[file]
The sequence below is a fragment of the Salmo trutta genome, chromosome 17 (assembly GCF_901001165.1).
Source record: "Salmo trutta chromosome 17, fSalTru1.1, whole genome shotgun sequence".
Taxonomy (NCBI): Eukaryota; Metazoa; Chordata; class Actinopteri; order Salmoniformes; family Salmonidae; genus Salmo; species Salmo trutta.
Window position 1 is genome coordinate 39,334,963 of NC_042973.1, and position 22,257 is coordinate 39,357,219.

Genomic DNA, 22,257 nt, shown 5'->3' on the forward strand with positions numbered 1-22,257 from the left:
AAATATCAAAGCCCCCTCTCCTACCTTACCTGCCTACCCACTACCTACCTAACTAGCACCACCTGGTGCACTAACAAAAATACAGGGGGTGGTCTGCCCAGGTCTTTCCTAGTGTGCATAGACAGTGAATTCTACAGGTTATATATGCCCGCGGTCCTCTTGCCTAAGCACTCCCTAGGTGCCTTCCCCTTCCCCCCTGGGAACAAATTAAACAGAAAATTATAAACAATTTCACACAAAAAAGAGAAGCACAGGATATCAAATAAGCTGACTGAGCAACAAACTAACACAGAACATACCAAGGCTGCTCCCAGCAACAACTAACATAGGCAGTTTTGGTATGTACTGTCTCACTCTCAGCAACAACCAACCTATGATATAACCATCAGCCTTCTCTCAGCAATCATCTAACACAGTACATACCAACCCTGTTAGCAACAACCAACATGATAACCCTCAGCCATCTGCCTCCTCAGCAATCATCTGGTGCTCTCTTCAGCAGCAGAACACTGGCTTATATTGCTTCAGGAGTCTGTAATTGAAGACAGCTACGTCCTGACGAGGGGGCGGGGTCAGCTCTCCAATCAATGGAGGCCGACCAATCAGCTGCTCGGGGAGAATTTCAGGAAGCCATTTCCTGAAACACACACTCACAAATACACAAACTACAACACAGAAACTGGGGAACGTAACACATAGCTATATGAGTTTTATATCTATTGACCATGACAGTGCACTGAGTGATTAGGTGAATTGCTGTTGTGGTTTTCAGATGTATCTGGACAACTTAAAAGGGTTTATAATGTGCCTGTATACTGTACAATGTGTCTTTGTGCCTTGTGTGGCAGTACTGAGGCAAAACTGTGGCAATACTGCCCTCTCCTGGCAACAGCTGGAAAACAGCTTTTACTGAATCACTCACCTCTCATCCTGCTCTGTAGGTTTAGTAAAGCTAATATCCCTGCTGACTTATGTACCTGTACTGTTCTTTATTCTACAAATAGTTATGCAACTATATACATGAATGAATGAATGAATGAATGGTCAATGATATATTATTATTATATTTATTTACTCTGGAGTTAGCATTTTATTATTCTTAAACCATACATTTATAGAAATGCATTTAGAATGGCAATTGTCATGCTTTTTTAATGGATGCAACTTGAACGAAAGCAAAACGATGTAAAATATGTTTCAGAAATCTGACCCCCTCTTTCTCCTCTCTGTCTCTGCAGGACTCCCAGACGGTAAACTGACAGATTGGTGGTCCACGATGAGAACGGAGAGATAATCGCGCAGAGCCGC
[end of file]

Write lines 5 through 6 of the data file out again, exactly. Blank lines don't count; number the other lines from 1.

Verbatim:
Genomic DNA, 22,257 nt, shown 5'->3' on the forward strand with positions numbered 1-22,257 from the left:
AAATATCAAAGCCCCCTCTCCTACCTTACCTGCCTACCCACTACCTACCTAACTAGCACCACCTGGTGCACTAACAAAAATACAGGGGGTGGTCTGCCCAGGTCTTTCCTAGTGTGCATAGACAGTGAATTCTACAGGTTATATATGCCCGCGGTCCTCTTGCCTAAGCACTCCCTAGGTGCCTTCCCCTTCCCCCCTGGGAACAAATTAAACAGAAAATTATAAACAATTTCACACAAAAAAGAGAAGCACAGGATATCAAATAAGCTGACTGAGCAACAAACTAACACAGAACATACCAAGGCTGCTCCCAGCAACAACTAACATAGGCAGTTTTGGTATGTACTGTCTCACTCTCAGCAACAACCAACCTATGATATAACCATCAGCCTTCTCTCAGCAATCATCTAACACAGTACATACCAACCCTGTTAGCAACAACCAACATGATAACCCTCAGCCATCTGCCTCCTCAGCAATCATCTGGTGCTCTCTTCAGCAGCAGAACACTGGCTTATATTGCTTCAGGAGTCTGTAATTGAAGACAGCTACGTCCTGACGAGGGGGCGGGGTCAGCTCTCCAATCAATGGAGGCCGACCAATCAGCTGCTCGGGGAGAATTTCAGGAAGCCATTTCCTGAAACACACACTCACAAATACACAAACTACAACACAGAAACTGGGGAACGTAACACATAGCTATATGAGTTTTATATCTATTGACCATGACAGTGCACTGAGTGATTAGGTGAATTGCTGTTGTGGTTTTCAGATGTATCTGGACAACTTAAAAGGGTTTATAATGTGCCTGTATACTGTACAATGTGTCTTTGTGCCTTGTGTGGCAGTACTGAGGCAAAACTGTGGCAATACTGCCCTCTCCTGGCAACAGCTGGAAAACAGCTTTTACTGAATCACTCACCTCTCATCCTGCTCTGTAGGTTTAGTAAAGCTAATATCCCTGCTGACTTATGTACCTGTACTGTTCTTTATTCTACAAATAGTTATGCAACTATATACATGAATGAATGAATGAATGAATGGTCAATGATATATTATTATTATATTTATTTACTCTGGAGTTAGCATTTTATTATTCTTAAACCATACATTTATAGAAATGCATTTAGAATGGCAATTGTCATGCTTTTTTAATGGATGCAACTTGAACGAAAGCAAAACGATGTAAAATATGTTTCAGAAATCTGACCCCCTCTTTCTCCTCTCTGTCTCTGCAGGACTCCCAGACGGTAAACTGACAGATTGGTGGTCCACGATGAGAACGGAGAGATAATCGCGCAGAGCCGC